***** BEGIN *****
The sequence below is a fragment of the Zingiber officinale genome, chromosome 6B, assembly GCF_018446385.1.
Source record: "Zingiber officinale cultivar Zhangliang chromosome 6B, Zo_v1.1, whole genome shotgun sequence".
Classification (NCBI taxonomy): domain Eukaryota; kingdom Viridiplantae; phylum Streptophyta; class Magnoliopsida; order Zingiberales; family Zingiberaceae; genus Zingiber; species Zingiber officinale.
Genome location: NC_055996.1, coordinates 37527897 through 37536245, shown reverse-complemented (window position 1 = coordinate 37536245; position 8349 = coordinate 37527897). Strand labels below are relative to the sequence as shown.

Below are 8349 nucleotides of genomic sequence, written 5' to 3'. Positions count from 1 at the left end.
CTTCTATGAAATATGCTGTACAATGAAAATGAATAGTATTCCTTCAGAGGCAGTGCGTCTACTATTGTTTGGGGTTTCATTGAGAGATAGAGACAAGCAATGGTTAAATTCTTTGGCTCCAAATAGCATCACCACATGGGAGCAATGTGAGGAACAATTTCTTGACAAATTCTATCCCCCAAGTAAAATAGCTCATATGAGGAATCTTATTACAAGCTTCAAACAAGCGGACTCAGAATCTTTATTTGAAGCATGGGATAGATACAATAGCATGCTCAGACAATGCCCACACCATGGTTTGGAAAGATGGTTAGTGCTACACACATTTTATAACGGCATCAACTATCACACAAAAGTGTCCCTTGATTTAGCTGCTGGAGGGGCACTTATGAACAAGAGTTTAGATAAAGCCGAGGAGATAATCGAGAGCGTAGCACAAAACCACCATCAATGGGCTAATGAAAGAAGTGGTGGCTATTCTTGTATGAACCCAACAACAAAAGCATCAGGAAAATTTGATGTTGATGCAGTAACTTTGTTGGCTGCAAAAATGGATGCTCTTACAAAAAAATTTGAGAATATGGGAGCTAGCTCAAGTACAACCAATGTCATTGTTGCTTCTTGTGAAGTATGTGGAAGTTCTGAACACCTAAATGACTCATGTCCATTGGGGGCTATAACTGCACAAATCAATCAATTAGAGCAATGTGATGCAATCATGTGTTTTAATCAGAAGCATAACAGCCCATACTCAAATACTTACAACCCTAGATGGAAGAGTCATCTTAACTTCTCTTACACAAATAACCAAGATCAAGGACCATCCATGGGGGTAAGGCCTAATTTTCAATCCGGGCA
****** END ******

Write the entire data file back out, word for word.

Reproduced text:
The sequence below is a fragment of the Zingiber officinale genome, chromosome 6B, assembly GCF_018446385.1.
Source record: "Zingiber officinale cultivar Zhangliang chromosome 6B, Zo_v1.1, whole genome shotgun sequence".
Classification (NCBI taxonomy): domain Eukaryota; kingdom Viridiplantae; phylum Streptophyta; class Magnoliopsida; order Zingiberales; family Zingiberaceae; genus Zingiber; species Zingiber officinale.
Genome location: NC_055996.1, coordinates 37527897 through 37536245, shown reverse-complemented (window position 1 = coordinate 37536245; position 8349 = coordinate 37527897). Strand labels below are relative to the sequence as shown.

Below are 8349 nucleotides of genomic sequence, written 5' to 3'. Positions count from 1 at the left end.
CTTCTATGAAATATGCTGTACAATGAAAATGAATAGTATTCCTTCAGAGGCAGTGCGTCTACTATTGTTTGGGGTTTCATTGAGAGATAGAGACAAGCAATGGTTAAATTCTTTGGCTCCAAATAGCATCACCACATGGGAGCAATGTGAGGAACAATTTCTTGACAAATTCTATCCCCCAAGTAAAATAGCTCATATGAGGAATCTTATTACAAGCTTCAAACAAGCGGACTCAGAATCTTTATTTGAAGCATGGGATAGATACAATAGCATGCTCAGACAATGCCCACACCATGGTTTGGAAAGATGGTTAGTGCTACACACATTTTATAACGGCATCAACTATCACACAAAAGTGTCCCTTGATTTAGCTGCTGGAGGGGCACTTATGAACAAGAGTTTAGATAAAGCCGAGGAGATAATCGAGAGCGTAGCACAAAACCACCATCAATGGGCTAATGAAAGAAGTGGTGGCTATTCTTGTATGAACCCAACAACAAAAGCATCAGGAAAATTTGATGTTGATGCAGTAACTTTGTTGGCTGCAAAAATGGATGCTCTTACAAAAAAATTTGAGAATATGGGAGCTAGCTCAAGTACAACCAATGTCATTGTTGCTTCTTGTGAAGTATGTGGAAGTTCTGAACACCTAAATGACTCATGTCCATTGGGGGCTATAACTGCACAAATCAATCAATTAGAGCAATGTGATGCAATCATGTGTTTTAATCAGAAGCATAACAGCCCATACTCAAATACTTACAACCCTAGATGGAAGAGTCATCTTAACTTCTCTTACACAAATAACCAAGATCAAGGACCATCCATGGGGGTAAGGCCTAATTTTCAATCCGGGCA